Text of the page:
Reading the Story of Philosophy


Indeed, there is a pleasure in philosophy. I started this book in 2016, and in 2020 I finally finished it. I have read it in all the places I have been to, Japan, UK, Europe, Indonesia etc. When I started, my English was poor and every line of the book was passed slowly and not without a dictionary at hand. From Plato all the way to John Dewey, the book is full of powerful words. But unfortunately, what was in the book is hardly in my memory and hence knowledge.

Let me try to distil, from those fragmented and shallow understanding and memory, some wisdom.

The life of philosophers

Some philosophers enjoyed their fame and popularity in their time, such as Voltaire, Kant and Hegel. Some didn’t until decades or even centuries after their death, for example, Socrates and Spinoza. Some saw their fame going up and go to hell; Spence is a good example.

Almost all of these philosophers had a noble family. Their either had a good fortune or a hard-working father to teach them the trade of life. Only Spinoza, a poor and humble thinker suffers from poverty. Kant, though not rich, held a chair in a university and hence lived a decent life. But many, like Spence, Russell, Aristotle, Bacon, Nietzsche, Voltaire were born in rich and aristocratic family. Perhaps it is right that philosophy is only possible after enough food and entertainment. Many without fortune found it hard to philosophize. Of course, this doesn’t mean that people that we consider as poor, today’s world, are too poor to do philosophy.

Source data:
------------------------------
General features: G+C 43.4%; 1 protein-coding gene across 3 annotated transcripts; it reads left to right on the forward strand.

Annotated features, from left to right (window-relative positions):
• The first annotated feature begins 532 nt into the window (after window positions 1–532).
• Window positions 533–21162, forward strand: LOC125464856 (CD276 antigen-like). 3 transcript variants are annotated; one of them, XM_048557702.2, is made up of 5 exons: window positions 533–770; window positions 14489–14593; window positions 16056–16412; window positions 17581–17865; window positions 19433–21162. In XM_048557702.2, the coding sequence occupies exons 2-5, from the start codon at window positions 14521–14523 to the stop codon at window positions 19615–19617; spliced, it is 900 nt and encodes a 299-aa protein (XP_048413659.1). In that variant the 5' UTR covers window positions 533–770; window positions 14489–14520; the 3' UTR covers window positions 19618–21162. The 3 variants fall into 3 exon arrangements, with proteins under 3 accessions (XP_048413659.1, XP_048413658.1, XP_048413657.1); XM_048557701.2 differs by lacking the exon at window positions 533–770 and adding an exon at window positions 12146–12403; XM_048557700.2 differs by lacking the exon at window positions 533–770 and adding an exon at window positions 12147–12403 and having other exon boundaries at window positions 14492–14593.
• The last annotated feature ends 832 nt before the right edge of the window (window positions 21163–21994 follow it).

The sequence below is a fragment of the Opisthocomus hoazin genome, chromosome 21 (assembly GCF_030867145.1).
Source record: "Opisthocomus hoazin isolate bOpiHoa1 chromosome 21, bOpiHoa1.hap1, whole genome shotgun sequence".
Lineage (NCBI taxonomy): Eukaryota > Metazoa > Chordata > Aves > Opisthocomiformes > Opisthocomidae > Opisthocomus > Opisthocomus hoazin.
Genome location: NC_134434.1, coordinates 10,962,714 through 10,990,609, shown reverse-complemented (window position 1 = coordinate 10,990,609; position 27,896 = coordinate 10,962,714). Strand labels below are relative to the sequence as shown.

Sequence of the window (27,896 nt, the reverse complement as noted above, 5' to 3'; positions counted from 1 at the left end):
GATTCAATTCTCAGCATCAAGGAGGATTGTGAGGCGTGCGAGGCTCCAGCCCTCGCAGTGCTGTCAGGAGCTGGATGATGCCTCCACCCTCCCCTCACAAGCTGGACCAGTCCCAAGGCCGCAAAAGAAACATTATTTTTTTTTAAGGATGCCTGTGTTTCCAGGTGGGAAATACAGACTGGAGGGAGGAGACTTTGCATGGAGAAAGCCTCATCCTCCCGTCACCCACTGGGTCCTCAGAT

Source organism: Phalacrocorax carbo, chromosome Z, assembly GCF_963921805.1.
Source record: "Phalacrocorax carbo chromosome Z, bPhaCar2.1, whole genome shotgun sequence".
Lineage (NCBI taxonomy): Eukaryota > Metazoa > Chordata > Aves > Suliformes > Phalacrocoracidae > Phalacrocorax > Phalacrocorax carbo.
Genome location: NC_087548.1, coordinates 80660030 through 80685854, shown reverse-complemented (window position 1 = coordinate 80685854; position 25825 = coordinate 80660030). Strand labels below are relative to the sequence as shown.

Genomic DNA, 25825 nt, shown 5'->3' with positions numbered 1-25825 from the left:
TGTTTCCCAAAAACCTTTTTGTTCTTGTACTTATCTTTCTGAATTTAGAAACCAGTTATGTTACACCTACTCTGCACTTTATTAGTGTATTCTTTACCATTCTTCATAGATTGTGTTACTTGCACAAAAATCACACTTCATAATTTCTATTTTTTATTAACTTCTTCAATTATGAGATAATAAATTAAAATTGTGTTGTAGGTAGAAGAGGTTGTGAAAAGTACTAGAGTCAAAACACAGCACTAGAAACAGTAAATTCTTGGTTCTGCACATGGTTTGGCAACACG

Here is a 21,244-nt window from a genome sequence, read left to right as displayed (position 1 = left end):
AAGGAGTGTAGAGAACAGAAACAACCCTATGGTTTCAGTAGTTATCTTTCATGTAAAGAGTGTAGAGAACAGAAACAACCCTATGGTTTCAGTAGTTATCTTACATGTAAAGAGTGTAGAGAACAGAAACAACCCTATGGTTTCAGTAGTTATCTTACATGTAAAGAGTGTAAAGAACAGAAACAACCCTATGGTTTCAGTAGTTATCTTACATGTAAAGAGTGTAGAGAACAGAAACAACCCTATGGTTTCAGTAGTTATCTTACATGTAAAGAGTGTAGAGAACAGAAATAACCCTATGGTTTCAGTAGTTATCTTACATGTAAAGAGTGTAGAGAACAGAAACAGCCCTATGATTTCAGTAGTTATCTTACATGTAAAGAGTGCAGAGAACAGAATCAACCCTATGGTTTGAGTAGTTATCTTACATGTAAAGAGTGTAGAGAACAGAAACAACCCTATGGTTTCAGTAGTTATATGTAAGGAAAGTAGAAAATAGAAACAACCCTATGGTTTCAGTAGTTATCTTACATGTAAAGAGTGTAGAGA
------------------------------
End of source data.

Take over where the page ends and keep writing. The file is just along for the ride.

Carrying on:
The ancient times, there were slaves, military draft, depots collecting high tax, poor sanitation and epidemic. Today, we are free, largely, from those things and we enjoy unprecedented freedom. I think almost majority of people living on earth can afford to do philosophy, to read philosophy and think about it. -Of course, those in poverty in Africa may be excluded.

In many cases, philosophers have to print books with their own money. They do tutoring for kids of the ruling class and the rich. Their marriage or sexual life tends to be messed up, if they have; and many philosophers remained single for their whole life, Nietzsche, Spinoza; whereas Voltaire had a good life, with many mistresses and romantic love; Rousseau lived a solitary life but he is deeply romantic. In his book Emile, he portrayed kid as pure and curious and eager.

Their philosophies and society

Ideas are powerful. Mill’s liberty built the foundation of the US constitution, and Spencer’s and Nietzsche’s evolution idea spoke for the Nazis. But of course their philosophes contain flaws inevitably. They tend to be extreme, pushed by their time or temperance. Whenever the book reaches the end of a philosopher, it discusses the inadequacy and flaws of this thinker’s ideas. As deep as philosophers can think, they are still prone to errors. For more or less, they are confined by their time. They build on what is taught to them and expand on it. They cannot go very far from where they are left alone. But no one of them would have written profound philosophy were none of them not deeply concerned with truth and eager to save people from ignorance and darkness.

The writing of the author

This book is not academic philosophy book. It skips the arcane epistemology and scholastic philosophy. It narrates the story of philosophers and is hence immensely interesting and intriguing. Durant has achieved his goal: to humanize philosophy. Philosophy should shed light on life. After reading philosophy, people should go out to life braver instead of using philosophy as an escape from the more colorful world.

The language used by Durant is powerful. Words and sentences are structured to give meaning beyond their simple arrangement. I know it is best if I can give some example here. But I have already forgotten most content.

Its impact on me

This book has had a great impact on me but I can only feel very vaguely its impact. It has made my thoughts more nuanced, subtle and critical. I have learned to read difficult philosophy without too much reluctance.

I should read it again when I turn 30.

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